This was admitted to be the most probable ; and all concurred in helieving the countess to be at the bottom of the intended sacrifice; for although a canoness, a dignitary of a religious order, she was pronounced little better than a devil incarnate.
The Princess De Beauvau, a woman of generous spirit and intrepid zeal, suddenly rose from the chair in which she had been reclining. My prince,' said she, addressing her husband, if you approve of it, I will go immediately and have a conversation on this subject with the archbishop. There is not a moment to spare. It is now past midnight; the ceremony is to take place in the morning. A few hours, and the irrevocable vows will be pronounced.'
The prince inclined his head in respectful assent. The princess set about her generous enterprise with a woman's promptness. Within a short time, her carriage was at the iron gate of the archepiscopal palace, and her servants rang for admission. Two Switzers, who had charge of the gate, were fast asleep in the porter's lodge, for it was half-past two in the morning. It was some time before they could be awakened, and longer before they could be made to come forth.
• The Princess de Beauvau is at the gate !
Such a personage was not to be received in deshabille. Her dignity and the dignity of the archbishop demanded that the gate should be served in full costume. For half an hour, therefore, had the princess to wait, in feverish impatience, until the two dignitaries of the porter's lodge arrayed themselves; and three o'clock sounded from the tower of Notre Dame, before they came forth. They were in grand livery,of a buff color, with amaranth galloons, plaited with silver, and fringed sword-belts reaching to their knees, in which were suspended long rapiers. They had small three-cornered hats, surmounted with plumes ; and each bore in his hand a halbert. Thus equipped, at all points, they planted themselves before, the door of the carriage; struck the ends of their halberts on the ground with emphasis; and stood waiting with official importance, but profound respect, to know the pleasure of the princess.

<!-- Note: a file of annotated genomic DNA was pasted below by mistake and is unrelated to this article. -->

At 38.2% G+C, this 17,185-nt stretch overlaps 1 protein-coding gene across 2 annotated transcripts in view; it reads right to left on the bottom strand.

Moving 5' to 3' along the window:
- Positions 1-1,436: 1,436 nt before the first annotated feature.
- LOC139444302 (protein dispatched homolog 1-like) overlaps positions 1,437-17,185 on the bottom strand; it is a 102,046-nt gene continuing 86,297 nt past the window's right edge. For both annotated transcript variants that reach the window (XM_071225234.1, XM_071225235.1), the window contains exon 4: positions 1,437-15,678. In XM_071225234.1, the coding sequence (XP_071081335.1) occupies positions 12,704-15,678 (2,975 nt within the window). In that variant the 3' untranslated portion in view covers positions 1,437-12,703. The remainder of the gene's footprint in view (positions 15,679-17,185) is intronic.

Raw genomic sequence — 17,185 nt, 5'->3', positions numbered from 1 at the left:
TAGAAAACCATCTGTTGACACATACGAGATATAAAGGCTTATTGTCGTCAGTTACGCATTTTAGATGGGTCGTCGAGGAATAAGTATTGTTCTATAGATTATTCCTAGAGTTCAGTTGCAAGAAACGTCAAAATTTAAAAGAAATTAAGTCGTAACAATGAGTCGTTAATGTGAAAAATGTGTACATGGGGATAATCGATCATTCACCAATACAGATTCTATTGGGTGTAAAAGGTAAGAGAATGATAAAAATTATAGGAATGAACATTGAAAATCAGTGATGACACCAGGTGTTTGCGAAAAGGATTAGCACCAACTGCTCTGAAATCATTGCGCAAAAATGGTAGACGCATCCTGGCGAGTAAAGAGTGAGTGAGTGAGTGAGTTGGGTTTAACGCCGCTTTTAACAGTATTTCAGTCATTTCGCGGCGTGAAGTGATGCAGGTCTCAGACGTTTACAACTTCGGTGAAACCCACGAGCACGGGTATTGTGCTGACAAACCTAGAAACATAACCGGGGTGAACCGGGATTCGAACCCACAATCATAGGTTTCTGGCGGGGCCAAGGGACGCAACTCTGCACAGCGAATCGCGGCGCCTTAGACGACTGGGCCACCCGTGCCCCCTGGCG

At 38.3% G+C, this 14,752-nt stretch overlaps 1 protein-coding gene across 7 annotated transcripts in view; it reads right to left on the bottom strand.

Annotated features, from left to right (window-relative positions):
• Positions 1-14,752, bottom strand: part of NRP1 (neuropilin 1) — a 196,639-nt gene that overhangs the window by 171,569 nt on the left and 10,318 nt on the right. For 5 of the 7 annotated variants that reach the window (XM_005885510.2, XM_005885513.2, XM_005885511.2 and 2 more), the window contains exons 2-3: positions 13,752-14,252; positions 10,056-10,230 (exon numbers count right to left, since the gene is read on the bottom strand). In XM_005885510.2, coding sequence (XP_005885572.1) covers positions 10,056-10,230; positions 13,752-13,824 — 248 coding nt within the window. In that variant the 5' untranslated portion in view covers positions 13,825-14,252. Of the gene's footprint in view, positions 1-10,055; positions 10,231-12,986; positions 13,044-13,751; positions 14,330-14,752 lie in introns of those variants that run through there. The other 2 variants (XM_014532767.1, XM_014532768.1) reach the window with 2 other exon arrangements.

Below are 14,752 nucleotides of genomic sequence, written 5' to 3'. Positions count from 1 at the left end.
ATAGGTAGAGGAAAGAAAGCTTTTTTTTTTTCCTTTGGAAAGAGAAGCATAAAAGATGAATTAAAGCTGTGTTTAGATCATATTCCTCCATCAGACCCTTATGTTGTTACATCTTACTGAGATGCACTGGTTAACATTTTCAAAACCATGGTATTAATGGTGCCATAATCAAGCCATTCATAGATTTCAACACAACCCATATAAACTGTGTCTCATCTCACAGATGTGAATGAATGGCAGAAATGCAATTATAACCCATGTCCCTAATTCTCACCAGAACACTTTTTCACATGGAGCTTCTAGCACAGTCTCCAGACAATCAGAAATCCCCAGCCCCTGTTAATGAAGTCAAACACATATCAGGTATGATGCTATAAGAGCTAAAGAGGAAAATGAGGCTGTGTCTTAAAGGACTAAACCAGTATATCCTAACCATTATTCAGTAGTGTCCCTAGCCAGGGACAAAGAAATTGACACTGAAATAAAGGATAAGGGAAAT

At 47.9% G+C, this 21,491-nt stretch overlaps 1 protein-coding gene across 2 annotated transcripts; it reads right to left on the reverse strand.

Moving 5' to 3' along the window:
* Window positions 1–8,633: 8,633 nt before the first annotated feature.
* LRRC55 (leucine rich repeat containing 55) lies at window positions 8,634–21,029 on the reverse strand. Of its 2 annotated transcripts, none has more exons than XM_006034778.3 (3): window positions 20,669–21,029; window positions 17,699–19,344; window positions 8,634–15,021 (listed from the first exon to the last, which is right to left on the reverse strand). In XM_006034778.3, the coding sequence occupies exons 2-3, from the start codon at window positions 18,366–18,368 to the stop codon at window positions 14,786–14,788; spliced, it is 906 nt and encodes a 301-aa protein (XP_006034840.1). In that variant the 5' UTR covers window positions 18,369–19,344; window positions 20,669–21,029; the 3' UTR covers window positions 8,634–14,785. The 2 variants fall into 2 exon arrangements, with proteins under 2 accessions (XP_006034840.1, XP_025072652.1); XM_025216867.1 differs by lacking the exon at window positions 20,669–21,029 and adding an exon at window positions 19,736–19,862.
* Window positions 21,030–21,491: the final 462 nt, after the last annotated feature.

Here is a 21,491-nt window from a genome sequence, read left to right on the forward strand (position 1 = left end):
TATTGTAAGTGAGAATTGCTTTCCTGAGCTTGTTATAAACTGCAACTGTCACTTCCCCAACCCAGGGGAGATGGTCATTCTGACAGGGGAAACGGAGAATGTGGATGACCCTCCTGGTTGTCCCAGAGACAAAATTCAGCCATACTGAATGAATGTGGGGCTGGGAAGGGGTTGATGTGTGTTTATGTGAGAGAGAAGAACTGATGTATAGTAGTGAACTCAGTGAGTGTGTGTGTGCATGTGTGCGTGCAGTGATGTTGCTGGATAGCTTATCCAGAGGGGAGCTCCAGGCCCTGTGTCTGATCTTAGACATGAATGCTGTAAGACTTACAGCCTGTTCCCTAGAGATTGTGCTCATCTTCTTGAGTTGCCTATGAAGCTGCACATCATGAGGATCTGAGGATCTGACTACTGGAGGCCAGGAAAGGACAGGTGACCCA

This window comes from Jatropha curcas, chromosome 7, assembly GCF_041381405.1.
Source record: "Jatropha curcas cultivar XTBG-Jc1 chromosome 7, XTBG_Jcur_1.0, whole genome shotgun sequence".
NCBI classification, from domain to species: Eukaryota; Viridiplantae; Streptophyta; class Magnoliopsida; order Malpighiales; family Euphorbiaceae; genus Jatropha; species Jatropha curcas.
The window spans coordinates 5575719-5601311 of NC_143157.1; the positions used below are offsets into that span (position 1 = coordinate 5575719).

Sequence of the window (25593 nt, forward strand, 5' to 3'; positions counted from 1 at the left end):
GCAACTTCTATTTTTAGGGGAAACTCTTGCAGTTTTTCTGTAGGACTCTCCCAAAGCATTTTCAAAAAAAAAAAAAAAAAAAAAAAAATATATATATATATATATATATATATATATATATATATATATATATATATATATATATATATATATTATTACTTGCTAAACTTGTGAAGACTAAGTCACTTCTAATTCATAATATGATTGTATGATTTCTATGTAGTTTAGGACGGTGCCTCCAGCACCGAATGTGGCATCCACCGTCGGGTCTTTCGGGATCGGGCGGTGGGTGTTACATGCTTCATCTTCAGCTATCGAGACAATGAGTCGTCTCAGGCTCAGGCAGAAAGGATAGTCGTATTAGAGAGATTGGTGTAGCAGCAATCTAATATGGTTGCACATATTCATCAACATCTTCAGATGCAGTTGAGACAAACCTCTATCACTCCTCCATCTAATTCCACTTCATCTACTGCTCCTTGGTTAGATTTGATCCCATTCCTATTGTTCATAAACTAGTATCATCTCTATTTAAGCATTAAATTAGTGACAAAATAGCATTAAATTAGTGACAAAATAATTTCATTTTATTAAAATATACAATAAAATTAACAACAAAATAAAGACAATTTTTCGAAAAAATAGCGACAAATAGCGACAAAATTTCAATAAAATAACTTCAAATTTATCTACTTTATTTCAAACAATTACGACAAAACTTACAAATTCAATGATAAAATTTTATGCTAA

She demanded to speak with the archbishop. A most reverential bow and shrug accompanied the reply, that · His Grandeur was not at home.
Not at home! Where was he to be found ? Another bow and shrug : •His Grandeur either was, or ought to be, in retirement in the seminary of St. Magloire; unless he had gone to pass the Fête of St. Bruno with the reverend Carthusian Fathers of the Rue d'Enfer; or perhaps he might have gone to repose himself in his castle of Conflans-sur-Seine. Though on farther thought, it was not unlikely he might have gone to sleep at St. Cyr, where the Bishop of Chartres never failed to invite him for the anniversary soirée of Madame de Maintenon.'
The princess was in despair at this multiplicity of cross roads pointed out for the chase : the brief interval of time was rapidly elapsing; day already began to dawn; she saw there was no hope